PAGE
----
Organized Labor Laws In 1900

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In the mid 1900 there was a lot going on with organized labor in the country. Two wars and a changing economy made for new working conditions and new things to consider when it came to the workplace. After World War one there was a switch from agricultural to industrialized work and with industrialized work came dangerous working conditions. This fueled a lot of workers to want to turn to organized labor so that they felt they had a voice. Alone one worker was essentially powerless against the owners, or employer. Unionized the workers were strong as ever. There were a lot of bills passed in the early 1900 some to support organized labor, some not in support of organized labor, but in the mid 1900 there were some essential acts that balanced …show more content…
The Norris LaGuardia Act of 1932, also known as the anti-injunction act, was also in powerful piece of legislation that was passed in the 1930s. The Norris LaGuardia Act picked up where the Clayton Act of 1914 stopped, curtailing the use of injunctions more effectively. The purpose of this act was to protect workers against anti-labor injunctions. At the turn of the century the government and law was totally in favor of the employers and business owners. Whenever workers would try to organize the courts would order “injunctions”, and these injunctions wouldn’t allow the workers to strike or picket. As effective as the Norris LaGuardia Act was it was still a federal law and employers would still seek injunctions in It also forbade Yellow Dog contracts, which are contracts between an employee and an employer in which the employee agrees, as a condition of the contract, not to join a …show more content…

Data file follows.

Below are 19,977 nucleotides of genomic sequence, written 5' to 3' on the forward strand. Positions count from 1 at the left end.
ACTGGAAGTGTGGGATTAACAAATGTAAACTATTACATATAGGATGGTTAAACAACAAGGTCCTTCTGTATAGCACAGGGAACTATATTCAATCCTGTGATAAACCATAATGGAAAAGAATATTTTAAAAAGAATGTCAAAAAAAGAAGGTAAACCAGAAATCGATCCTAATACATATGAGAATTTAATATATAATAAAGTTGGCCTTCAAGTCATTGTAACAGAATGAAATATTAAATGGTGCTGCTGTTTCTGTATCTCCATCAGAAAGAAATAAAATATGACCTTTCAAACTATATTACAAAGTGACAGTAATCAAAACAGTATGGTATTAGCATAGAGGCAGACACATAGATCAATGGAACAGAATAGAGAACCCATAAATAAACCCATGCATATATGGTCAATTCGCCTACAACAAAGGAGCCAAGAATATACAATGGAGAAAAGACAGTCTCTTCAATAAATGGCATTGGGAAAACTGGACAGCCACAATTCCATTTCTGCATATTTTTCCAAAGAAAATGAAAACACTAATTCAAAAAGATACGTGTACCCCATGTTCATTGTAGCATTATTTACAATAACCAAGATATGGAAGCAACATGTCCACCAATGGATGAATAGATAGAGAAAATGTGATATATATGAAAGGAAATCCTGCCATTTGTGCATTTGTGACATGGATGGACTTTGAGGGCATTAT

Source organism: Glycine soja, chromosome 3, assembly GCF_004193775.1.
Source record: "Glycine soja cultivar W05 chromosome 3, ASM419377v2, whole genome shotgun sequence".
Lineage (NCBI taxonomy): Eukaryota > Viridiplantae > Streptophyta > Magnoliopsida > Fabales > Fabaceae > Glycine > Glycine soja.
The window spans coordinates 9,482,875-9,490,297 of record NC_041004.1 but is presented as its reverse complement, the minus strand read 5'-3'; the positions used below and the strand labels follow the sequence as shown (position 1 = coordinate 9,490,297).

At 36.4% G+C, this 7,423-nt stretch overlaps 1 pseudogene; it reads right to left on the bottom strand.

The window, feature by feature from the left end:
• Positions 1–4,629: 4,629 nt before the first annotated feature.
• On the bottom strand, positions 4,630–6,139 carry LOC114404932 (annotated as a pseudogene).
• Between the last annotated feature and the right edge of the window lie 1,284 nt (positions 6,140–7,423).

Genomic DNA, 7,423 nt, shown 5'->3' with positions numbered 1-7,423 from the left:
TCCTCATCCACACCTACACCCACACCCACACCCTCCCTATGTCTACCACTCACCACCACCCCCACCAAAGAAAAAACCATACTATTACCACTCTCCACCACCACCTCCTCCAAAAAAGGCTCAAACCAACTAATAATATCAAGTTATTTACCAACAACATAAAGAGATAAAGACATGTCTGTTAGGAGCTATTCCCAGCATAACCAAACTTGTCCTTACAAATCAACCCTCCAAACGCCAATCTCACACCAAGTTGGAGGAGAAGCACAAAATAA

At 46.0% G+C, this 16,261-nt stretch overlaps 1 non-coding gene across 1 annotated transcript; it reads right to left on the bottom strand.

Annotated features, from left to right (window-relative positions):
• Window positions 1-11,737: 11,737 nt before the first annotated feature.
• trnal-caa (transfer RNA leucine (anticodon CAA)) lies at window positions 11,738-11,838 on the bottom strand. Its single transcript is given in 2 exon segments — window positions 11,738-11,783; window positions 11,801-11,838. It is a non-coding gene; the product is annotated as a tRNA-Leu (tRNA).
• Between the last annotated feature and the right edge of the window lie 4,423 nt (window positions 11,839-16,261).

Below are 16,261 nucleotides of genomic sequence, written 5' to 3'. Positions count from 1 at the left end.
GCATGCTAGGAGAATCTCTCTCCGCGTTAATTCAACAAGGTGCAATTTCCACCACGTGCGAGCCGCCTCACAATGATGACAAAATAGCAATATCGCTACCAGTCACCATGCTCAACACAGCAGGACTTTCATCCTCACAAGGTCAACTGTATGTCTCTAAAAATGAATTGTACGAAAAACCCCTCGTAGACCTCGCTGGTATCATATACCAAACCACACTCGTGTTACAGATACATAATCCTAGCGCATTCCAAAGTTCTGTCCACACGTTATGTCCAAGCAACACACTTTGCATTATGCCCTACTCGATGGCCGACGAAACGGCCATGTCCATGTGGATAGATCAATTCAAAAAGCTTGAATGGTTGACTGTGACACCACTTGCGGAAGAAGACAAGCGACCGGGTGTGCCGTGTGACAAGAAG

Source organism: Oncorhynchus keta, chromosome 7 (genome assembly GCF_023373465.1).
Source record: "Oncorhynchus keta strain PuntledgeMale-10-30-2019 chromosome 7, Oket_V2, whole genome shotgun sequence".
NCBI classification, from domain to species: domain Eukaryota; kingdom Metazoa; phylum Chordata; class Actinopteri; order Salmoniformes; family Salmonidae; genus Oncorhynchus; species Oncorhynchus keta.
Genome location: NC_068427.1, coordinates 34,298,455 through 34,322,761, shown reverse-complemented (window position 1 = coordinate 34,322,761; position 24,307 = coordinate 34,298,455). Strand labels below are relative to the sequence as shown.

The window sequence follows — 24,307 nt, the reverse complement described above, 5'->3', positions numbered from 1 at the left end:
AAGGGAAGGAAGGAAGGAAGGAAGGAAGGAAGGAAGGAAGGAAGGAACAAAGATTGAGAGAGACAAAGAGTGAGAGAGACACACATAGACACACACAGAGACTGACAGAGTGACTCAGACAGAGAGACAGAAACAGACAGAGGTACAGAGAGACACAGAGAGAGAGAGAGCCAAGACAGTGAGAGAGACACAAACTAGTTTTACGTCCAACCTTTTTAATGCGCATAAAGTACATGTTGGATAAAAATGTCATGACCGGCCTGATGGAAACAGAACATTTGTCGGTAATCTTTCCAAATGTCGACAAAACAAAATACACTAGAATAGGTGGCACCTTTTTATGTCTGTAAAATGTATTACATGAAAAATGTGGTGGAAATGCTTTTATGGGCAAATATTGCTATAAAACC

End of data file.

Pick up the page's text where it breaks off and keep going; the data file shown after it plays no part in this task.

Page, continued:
In 1946 after World War II ends millions of unionized workers go on strike across the country. This had a negative effect on the economy and that angered a lot of people. So they pass the labor management Relations Act in 1947. Congress passed this act over Harry Truman’s veto, which requires 2/3 of Congress to do. This also help reverse and games made from the Wagner Act of 1935. Some of the key aspects of the Taft-Hartley Act are that day made closed shops illegal; and also established right-to-work laws which, which means non-union members at work in unionized jobs. It also allowed the President to appoint a panel to investigate labor disputes. The Act also mandated in 80 days cooling off period for strikes, making it mandatory for unions to give the employer and 80 day notice before going on strike in an attempt to prevent the strike from happening. The last part may seem irrelevant in today’s workplace but union leaders had to pledge that they were not communist, which was a big deal right after World War

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